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There are a bunch of named bicycles, mostly coming out of Europe.  

Let's say you're a professional rider and you win a few prestigious races like the Giro d'Italia or the Vuelta a España or maybe the Tour de France.  After your wins make you famous, some riders get a line of bicycle frames made in their name for a while to capitalize on their fame.  

I used to ride an Ernesto Fiorelli which no one has ever heard of, but it had high end components and was a great bike.  Google them - they had tiny frame tubes that looked very delicate but were very strong (and light).  

Eddie Merckx (a Belgian and the most decorated bicycle rider in History (1960's - 1970's)) took it one step further and created his own bicycle company which is still in business today with a number of Merckx bikes in the latest Tour de Framce.  Greg LeMond from America did the same, although he's leaning toward mountain bikes, now.

In America, there are more bike companies founded by engineers than riders, like Robert Vandermark (Seven Cycles), Gary Klein or Tom Kellogg (I had one of Tom's, too, but it got stolen).  Klein Bikes was bought by Trek around 2006, I think.  

@Safety Jim Buffalo NY..  Jim used to be a bike racer and was in the Ontario race circuit at a time.   Giuseppe Marinoni is an Italian racer who immigrated to Montréal and set up shop there building custom bikes with of course campy everything. I had one made there years ago to my body measurements…. Long torso in any case … it’s the rider that counts. Bikes have come a long way, it is and always was who is riding it

Eddie Merckx (a Belgian and the most decorated bicycle rider in History (1960's - 1970's)) took it one step further and created his own bicycle company which is still in business today with a number of Merckx bikes in the latest Tour de Framce.  Greg LeMond from America did the same, although he's leaning toward mountain bikes, now.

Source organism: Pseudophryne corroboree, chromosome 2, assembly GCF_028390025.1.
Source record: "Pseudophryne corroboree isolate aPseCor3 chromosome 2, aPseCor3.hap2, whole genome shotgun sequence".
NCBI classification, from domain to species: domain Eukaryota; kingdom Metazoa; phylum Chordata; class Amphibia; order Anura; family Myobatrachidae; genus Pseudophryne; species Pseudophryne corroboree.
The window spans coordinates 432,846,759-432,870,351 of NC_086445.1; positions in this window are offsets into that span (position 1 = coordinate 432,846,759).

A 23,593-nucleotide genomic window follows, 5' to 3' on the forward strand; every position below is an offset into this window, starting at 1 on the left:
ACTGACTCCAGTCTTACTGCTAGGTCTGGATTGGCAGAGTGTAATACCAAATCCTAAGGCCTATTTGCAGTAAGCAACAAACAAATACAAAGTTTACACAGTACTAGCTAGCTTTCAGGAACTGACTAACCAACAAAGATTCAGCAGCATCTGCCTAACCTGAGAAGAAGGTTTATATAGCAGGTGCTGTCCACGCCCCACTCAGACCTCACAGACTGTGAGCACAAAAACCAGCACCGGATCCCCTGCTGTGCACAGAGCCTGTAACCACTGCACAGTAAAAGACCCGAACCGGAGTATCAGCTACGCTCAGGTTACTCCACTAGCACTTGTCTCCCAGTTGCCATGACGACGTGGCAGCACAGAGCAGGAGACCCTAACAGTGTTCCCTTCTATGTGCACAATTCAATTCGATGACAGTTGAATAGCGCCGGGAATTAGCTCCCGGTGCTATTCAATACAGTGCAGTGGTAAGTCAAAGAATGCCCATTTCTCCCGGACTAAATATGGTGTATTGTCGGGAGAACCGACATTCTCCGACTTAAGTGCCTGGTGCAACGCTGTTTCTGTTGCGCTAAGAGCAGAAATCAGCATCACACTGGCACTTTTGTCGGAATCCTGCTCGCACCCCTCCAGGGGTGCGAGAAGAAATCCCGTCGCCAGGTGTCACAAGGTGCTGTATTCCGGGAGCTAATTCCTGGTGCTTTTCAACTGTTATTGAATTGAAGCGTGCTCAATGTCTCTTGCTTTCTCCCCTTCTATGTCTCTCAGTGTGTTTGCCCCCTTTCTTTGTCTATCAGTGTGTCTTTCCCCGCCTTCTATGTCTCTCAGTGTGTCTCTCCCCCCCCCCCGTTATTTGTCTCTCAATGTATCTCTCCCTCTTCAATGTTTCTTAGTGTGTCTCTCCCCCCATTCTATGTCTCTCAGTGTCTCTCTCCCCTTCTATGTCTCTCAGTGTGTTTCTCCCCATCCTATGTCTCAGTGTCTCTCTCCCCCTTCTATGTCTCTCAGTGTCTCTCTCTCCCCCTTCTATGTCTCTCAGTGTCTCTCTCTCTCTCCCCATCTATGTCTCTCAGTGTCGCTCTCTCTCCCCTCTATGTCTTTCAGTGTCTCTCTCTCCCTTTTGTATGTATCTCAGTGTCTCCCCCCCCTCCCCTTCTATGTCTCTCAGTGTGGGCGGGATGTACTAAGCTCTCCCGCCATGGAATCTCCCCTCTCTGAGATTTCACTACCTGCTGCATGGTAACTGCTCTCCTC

I've got a Merckx titanium frameset (with Campagnolo parts), but it was built by Lightspeed in this country. There's always been slight variations in geometry, which has ebbed and flowed over the years. In the 90s when I bought the frame, most road-bike builders were deep into criterium geometry with stupid-steep head-tube and seat-tube angles, and short chain-stays. It was the beginning of the super hunched-over posture, where the seat is 4" above the top-tube of the handlebar, making the entire experience an uncomfortable, twitchy mess. Lightspeed's own titanium framesets were set up like this.

I was a die-hard steel guy ("steel is real!") and always found aluminum frames to be like riding a dead-blow hammer. The builders were still figuring out how to make carbon-fiber compliant vertically, and stiff horizontally (the holy-grail of frame building), but they were coming on hard (Trek especially). There were the aluminum guys riding super-uncomfortable very lightweight bikes with straight-up criterium geometry. There were the engineers riding carbon. There were the wool shorts retro-grouches riding Reynolds or Columbus steel frames built by boutique builders in Europe of America

... and then there were the titanium guys riding a frameset that at the time combined all of the liveliness of steel with the light weight of aluminum. Lightspeed had the corner on the market, but they built bikes built to be ridden fast and hard for a hour or two by 19 year old guys who weighed a buck fourty.

I was already in my middle 30s at the time and taking on the physical attributes of a gorilla. I had no desire to be hunched over on a nike for hours at a time. I had Waterford make me a custom frameset based on a "fit kit" measurement, but it was still too cramped.